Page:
Understanding Your Risk Exposure Index
Supply chain managers have been mitigating risk for as long as they’ve been in operation, by predicting the likelihood a disruptance will occur in a firm’s operations and planning accordingly.
Typically, these disruptions have included forecast errors, poor supplier performance and transportation setbacks. Because most firms have accrued historical data on their expected risks, this sort of risk exposure management has usually worked well for smaller firms. But as companies expand to the global arena, a firm’s risk exposure compounds, calling for new and inventive ways to prioritize risk.
How can supply chain managers mitigate unforeseen, low-probability, high-impact events like fires or devastating storms (like hurricane Katrina)? There is little, if any, historical data on the probability of unforeseen events, making risk management increasingly difficult for supply chain managers. There is surprisingly little correlation between how much a firm spends annually on risk mitigation at a particular site and the impact that site would have on the supply chain. Most risk mitigation has been focused on a supply chain’s ‘strategic suppliers’ where expenditure is high and services are necessary. By failing to focus on other, less visible facets of the supply chain, leaders expose themselves to hidden risks and unnecessary waste. Thanks to the new Risk Exposure Index, that can now change.
Risk Exposure Index (REI)
Risk Exposure Index (REI) is transforming the way companies prioritize risk. REI is a mathematical, computerized description of supply chains developed by MIT professor David Simchi-Levi and his colleagues, used to successfully manage unpredictable supply chain disruptions. It has already been successfully applied at the Ford Motor Company, and many others, such as Cisco, are following suite. The model helps prioritize the financial impact of risk through the Risk Exposure Index (REI), enabling companies to focus mitigation efforts on the most important suppliers and risk areas. Rather than focusing on the cause of disruption (suppliers, flooding, transportation), the model breaks down individual nodes within the chain and focuses on their impact of loss or disruption, regardless of the reason.
How REI Works
By breaking a supply chain into nodes of interaction, companies can determine the financial and operational impact of each node, and then calculate the repercussions of disruption if a node were to be out of operation for a certain period of time. The model assesses costs induced by potential disruption based on the estimated Time to Recovery (TTR), determining the Financial Impact (FI) a certain risk node might have. TTR plays an integral role in the REI, as it helps determine the recovery rate for specific nodes by analyzing historical data and the firm’s buyers or suppliers. A questionnaire is provided to help individual companies assess node risk and TTR.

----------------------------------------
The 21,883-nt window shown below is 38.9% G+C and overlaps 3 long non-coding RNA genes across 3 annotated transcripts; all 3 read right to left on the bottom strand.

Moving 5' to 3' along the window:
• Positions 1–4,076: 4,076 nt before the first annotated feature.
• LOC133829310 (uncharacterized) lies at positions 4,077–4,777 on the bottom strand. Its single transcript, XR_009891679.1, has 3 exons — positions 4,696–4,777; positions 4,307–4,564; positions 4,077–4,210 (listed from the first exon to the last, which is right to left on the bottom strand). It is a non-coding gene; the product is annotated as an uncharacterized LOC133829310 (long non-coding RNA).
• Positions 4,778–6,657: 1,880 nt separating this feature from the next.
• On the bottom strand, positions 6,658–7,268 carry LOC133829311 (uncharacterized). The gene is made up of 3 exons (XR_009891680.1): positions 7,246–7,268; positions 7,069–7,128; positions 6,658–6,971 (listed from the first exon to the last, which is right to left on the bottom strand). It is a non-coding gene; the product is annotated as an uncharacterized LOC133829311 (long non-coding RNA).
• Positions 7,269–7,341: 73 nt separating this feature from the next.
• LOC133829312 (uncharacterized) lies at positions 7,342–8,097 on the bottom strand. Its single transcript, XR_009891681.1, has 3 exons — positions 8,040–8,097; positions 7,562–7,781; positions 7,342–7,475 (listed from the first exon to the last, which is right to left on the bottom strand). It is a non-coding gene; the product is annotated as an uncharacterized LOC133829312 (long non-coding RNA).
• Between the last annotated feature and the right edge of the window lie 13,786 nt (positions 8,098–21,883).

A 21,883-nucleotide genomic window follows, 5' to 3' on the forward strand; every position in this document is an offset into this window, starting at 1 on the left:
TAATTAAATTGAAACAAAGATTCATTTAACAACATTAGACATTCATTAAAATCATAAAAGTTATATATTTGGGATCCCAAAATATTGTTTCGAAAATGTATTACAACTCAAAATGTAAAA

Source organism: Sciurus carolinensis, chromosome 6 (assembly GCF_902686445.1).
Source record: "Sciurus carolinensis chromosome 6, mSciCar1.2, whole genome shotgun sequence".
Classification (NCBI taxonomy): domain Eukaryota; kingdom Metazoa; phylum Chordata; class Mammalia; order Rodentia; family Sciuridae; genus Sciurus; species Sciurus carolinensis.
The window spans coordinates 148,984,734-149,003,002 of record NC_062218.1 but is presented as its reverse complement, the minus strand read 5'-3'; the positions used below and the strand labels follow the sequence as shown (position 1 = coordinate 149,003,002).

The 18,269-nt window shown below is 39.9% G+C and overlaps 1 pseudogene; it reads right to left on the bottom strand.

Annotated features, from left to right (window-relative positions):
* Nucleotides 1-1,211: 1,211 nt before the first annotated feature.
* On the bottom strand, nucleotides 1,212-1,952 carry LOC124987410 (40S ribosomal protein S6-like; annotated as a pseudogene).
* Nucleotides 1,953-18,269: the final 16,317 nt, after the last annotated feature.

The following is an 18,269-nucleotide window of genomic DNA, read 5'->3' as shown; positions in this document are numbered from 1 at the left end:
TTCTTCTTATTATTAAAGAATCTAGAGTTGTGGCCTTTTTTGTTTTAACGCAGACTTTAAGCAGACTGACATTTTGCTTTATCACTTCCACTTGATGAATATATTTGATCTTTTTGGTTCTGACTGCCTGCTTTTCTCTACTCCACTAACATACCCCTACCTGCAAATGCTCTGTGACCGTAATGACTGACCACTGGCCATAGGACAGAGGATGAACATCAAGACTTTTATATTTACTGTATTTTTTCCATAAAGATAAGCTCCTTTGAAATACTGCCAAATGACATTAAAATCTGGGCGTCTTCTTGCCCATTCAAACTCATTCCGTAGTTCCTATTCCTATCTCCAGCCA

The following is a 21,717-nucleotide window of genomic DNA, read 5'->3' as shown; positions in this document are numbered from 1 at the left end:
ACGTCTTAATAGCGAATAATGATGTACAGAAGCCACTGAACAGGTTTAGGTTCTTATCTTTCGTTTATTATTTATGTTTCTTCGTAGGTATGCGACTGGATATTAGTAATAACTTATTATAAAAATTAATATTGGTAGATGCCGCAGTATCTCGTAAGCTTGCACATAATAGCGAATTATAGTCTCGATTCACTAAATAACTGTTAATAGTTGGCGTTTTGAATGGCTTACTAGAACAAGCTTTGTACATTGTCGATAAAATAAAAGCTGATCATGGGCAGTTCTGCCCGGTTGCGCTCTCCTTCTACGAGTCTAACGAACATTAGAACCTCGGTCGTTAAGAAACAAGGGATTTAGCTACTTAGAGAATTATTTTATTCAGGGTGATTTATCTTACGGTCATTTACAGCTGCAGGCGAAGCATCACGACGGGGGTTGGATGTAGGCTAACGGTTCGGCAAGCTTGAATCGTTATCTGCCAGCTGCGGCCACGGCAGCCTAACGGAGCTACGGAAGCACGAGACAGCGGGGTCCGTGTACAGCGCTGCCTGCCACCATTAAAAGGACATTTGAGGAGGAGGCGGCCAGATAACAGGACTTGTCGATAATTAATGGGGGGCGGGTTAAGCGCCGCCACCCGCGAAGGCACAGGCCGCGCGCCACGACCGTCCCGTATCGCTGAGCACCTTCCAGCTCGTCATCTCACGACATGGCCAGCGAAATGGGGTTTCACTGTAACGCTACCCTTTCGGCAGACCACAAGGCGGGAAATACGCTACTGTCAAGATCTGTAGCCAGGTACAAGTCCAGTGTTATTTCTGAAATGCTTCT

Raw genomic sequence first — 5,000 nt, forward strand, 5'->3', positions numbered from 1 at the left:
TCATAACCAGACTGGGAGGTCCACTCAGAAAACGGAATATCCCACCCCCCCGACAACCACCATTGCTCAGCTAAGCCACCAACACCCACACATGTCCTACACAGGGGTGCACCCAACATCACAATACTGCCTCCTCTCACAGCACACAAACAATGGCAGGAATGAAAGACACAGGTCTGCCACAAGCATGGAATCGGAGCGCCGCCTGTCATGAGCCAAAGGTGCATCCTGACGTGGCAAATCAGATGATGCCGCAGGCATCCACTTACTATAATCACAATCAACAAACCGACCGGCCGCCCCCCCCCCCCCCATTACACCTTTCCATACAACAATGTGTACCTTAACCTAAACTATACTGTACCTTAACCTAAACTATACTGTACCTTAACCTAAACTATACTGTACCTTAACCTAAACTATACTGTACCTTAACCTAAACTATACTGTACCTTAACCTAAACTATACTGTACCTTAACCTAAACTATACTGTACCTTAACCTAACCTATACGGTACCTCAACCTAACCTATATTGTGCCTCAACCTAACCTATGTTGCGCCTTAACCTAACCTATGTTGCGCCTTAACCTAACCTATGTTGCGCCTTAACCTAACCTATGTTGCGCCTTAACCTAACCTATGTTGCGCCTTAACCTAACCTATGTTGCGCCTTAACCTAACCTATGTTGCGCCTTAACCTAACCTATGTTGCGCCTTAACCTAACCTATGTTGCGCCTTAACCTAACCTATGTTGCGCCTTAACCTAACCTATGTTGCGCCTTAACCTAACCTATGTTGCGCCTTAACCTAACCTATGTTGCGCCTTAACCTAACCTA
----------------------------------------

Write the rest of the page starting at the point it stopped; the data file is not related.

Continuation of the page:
Analysis is then conducted by removing one node in the chain at a time for the estimated TTR. The model next determines the most efficient response to minimize production disruption. Based on the optimal response noted, a Performance Impact (PI) number is assigned for the node, ranking in risk relation to the other nodes. A quantitative metric separates suppliers or nodes by risk level based on the total amount of money a company spends per year at each node, and the PI a disrupted node will have on the firm. This allows managers to glance at performance impact values and determine which nodes represent the most risk mitigation attention.
In a video interview on a weekly supply chain news broadcast with CSCMP, Simchi-Levi said that the REI is already being readily accepted and used by a number of companies. Companies are frequently talking about TTR and changing their vocabulary around risk management. Shortly after REI was introduced, Toyota began investing in a program to reduce supply chain TTR in the wake of Japan’s natural disasters that had set the company significantly behind. Simchi-Levi noted that the process of collecting TTR information in a supply chain begins to transform how companies approach risk management. Companies realize they lack the requisite TTR data, and once the data is collected, organizations can become engaged in finding ways to reduce TTR and the financial impact.
Because global risks often can’t be predicted, REI does away with the time consuming effort of predicting risks. Instead, it offers a real time and flexible way to plan the most efficient course of action in the face of any disruption. Using linear optimization to determine best response practices to disruption, companies can experience a variety of benefits using REI, especially the element of flexibility in supply chain responses. REI is an exciting step in the right direction for global and regional supply chain risk management- it’s time to start understanding your REI.